A team of machine learning and AI experts from Nvidia competed in the 2023 KDD Cup, an annual competition organized by ACM Special Interest Group on Knowledge Discovery and Data Mining (SIGKDD). The ML and AI competition spanned three months and involved a trio of tasks, held in stages. The competition was fierce, although when the final scores were revealed, the Nvidia group had swept all three stages of the contest.
Perseverance. That’s what it took, along with skill, state-of-the-art technology, and technical know-how for Team Nvidia-Merlin to win all three stages and take first place at the recent Amazon KDD Cup ’23, a three-month challenge in which machine learning experts from around the globe competed to build recommendation systems and then put them to the ultimate test.
The Nvidia-Merlin team name pays homage to Nvidia Merlin, a framework to help users quickly build their own recommendation systems. The group—comprising five ML experts living in different cities and time zones, from Berlin to Tokyo—competed against more than 450 teams of other data scientists.
The KDD Cup is an annual data mining and knowledge discovery competition organized by ACM Special Interest Group on Knowledge Discovery and Data Mining. It is held in conjunction with the ACM SIGKDD conference, which this year will take place August 6 to 10, 2023, in Long Beach, California. This year’s contest marks the 27th year for the KDD Cup.
The competition kicked off March 15, 2023, and for three months, industry and academic teams as well as nonprofit organizations worked to solve a novel problem/task posed by ACM. This year’s competition focused on improving session-based recommendations. In particular, it centered around the so-called Shopping Session Dataset, a multilingual dataset of user shopping sessions from Amazon, with the goal of encouraging innovation and diversity in recommendation systems. A recommendation system (or recommender system) is a class of machine learning that uses data to help predict, narrow down, and find what people are looking for among an exponentially growing number of options.
The dataset comprised millions of user sessions from six locales where the major languages of products were English, German, Japanese, French, Italian, and Spanish, with the first three languages being far more prevalent than the last three. Teams were then challenged to accomplish three tasks:
- Predict the next engaged product for sessions from English, German, and Japanese.
- Predict the next engaged product for sessions from French, Italian, and Spanish, where transfer learning techniques were encouraged.
- Predict the title for the next engaged product.
The main objective of this competition was to build advanced session-based algorithms/models that directly predict the next engaged product or generate its title text.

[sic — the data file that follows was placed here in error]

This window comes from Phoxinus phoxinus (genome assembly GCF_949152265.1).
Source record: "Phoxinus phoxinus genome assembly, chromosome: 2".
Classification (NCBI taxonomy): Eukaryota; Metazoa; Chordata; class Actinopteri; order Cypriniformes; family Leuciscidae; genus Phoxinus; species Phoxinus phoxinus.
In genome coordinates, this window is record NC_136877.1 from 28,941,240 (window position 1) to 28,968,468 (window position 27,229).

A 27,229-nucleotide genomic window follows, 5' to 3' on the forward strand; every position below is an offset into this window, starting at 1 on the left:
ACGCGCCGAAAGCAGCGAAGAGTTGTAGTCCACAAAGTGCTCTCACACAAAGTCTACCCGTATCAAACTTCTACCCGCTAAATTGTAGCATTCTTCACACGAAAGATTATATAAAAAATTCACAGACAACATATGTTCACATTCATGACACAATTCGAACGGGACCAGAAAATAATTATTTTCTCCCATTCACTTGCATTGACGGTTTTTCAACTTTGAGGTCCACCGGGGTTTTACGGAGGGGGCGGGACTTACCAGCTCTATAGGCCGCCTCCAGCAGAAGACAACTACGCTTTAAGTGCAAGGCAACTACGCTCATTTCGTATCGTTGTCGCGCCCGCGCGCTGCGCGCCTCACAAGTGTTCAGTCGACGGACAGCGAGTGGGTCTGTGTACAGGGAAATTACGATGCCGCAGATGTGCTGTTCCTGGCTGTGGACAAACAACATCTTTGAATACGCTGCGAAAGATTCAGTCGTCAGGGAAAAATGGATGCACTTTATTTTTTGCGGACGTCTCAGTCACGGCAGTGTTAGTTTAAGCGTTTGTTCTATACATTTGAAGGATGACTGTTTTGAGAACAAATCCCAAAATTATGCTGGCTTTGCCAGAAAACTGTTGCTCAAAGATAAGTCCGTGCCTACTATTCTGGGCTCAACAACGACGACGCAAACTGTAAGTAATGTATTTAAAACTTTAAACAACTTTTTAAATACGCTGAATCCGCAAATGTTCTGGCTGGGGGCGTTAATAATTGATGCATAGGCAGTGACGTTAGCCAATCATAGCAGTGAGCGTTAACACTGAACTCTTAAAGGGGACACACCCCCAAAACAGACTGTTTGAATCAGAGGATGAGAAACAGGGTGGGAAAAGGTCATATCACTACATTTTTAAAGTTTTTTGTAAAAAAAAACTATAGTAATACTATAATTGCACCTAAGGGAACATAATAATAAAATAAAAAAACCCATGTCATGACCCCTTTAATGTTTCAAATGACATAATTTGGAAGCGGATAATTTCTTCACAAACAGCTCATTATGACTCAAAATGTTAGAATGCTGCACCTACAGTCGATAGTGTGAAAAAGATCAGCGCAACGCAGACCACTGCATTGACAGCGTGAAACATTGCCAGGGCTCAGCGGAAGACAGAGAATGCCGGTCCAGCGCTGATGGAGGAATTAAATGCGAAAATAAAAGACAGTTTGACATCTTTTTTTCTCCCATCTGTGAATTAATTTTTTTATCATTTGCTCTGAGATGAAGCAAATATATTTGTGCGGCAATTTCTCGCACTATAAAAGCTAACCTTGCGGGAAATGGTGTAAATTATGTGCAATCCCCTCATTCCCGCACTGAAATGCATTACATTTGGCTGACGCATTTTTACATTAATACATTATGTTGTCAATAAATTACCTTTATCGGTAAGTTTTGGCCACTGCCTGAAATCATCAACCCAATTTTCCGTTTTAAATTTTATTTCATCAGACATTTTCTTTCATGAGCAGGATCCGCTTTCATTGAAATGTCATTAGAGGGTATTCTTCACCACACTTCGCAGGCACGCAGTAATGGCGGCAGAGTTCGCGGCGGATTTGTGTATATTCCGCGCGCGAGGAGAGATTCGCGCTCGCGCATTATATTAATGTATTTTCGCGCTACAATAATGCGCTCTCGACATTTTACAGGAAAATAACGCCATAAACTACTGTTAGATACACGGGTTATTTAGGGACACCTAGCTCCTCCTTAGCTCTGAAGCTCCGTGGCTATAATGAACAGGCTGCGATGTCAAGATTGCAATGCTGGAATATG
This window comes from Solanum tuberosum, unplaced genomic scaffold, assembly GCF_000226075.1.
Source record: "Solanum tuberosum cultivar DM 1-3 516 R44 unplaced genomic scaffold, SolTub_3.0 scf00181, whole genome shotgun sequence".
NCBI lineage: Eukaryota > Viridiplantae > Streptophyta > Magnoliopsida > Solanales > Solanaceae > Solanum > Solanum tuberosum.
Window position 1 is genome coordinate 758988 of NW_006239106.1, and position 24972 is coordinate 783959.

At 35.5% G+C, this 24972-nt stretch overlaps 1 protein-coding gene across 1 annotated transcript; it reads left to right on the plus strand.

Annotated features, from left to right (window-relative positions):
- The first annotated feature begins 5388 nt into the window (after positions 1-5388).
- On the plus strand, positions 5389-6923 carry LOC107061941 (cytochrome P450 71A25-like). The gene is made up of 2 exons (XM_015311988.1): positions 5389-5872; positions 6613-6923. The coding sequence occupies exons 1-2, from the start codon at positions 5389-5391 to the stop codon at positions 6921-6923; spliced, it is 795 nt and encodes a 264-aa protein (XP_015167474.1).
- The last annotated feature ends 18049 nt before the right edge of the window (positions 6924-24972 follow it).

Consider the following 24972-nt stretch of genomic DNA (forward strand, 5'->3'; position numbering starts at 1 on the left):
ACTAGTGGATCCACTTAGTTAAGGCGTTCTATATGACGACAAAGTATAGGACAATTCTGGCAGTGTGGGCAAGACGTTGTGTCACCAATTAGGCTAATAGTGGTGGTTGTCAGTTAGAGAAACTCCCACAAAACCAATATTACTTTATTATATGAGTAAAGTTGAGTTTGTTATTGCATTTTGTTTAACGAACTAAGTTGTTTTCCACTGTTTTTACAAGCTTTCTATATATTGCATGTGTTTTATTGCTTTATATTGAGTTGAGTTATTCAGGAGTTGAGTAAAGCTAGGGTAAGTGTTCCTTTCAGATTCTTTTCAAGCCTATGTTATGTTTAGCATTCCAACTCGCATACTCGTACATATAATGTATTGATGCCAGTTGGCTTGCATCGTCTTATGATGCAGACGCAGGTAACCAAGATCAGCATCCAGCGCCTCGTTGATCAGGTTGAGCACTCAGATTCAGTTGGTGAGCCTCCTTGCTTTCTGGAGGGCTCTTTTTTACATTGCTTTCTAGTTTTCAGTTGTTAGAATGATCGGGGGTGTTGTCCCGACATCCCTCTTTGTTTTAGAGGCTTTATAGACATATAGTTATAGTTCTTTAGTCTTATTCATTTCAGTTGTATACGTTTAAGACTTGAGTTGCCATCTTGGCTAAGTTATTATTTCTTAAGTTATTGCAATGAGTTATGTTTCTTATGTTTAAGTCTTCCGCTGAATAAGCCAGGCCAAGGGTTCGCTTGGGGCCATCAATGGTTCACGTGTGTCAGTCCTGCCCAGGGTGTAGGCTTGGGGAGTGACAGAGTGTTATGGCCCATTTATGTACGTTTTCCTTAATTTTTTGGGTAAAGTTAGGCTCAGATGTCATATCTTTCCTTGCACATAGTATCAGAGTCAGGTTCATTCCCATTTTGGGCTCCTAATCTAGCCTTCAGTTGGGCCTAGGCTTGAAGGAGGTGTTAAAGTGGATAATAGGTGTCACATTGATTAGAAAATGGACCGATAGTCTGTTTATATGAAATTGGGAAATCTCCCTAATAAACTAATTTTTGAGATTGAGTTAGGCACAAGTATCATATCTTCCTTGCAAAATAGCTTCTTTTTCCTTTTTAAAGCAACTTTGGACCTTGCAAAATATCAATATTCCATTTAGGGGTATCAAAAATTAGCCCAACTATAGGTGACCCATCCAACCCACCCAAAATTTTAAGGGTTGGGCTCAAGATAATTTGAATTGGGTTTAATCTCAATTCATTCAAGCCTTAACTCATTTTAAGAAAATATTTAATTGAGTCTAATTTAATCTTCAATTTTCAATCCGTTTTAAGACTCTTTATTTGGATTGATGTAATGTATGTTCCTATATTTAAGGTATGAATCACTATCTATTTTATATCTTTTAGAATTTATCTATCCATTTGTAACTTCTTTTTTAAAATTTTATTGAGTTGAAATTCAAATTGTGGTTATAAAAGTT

For a significant part of the competition, Nvidia-Merlin held a comfortable lead, but during the final phase, new test datasets were introduced, and other teams began surpassing the group. In that last challenge, participants had to predict which products users would buy based on their browsing. But Nvidia-Merlin had a secret weapon or two. Well, actually four, as four members are ranked as grandmasters in Kaggle competitions, described as the online Olympics of data science.
According to team member Chris Deotte, one of those grandmasters, the group began working nonstop. Initially, their efforts to use LLMs to build generative AI models to predict product names failed, but with only a few hours left in the competition, they shifted tactics using a new hybrid ranking/classifier model. In addition to Deotte, the team’s other Kaggle grandmasters include Gilberto “Giba” Titericz (Brazil), Kazuki Onodera (Japan), and Jean-Francois Puget (France). They were joined by Benedikt Schifferer, a Berlin-based teammate who helps design Merlin, which the group used, along with RAPIDS and more.
Each task had a separate leaderboard that was maintained throughout the competition for models evaluated on the public test set. At the end of the competition, a private leaderboard was maintained for models evaluated on the private test set. This latter leaderboard was then used to decide the winners for each task in the competition.
In the end, Nvidia swept all three tasks, winning the coveted Amazon KDD Cup for 2023.
There are prizes for each of the three tasks: First place—$4,000; second place: $2,000; third place—$1,000. Teams that finish in the fourth through 10th positions receive AWS credits worth $500.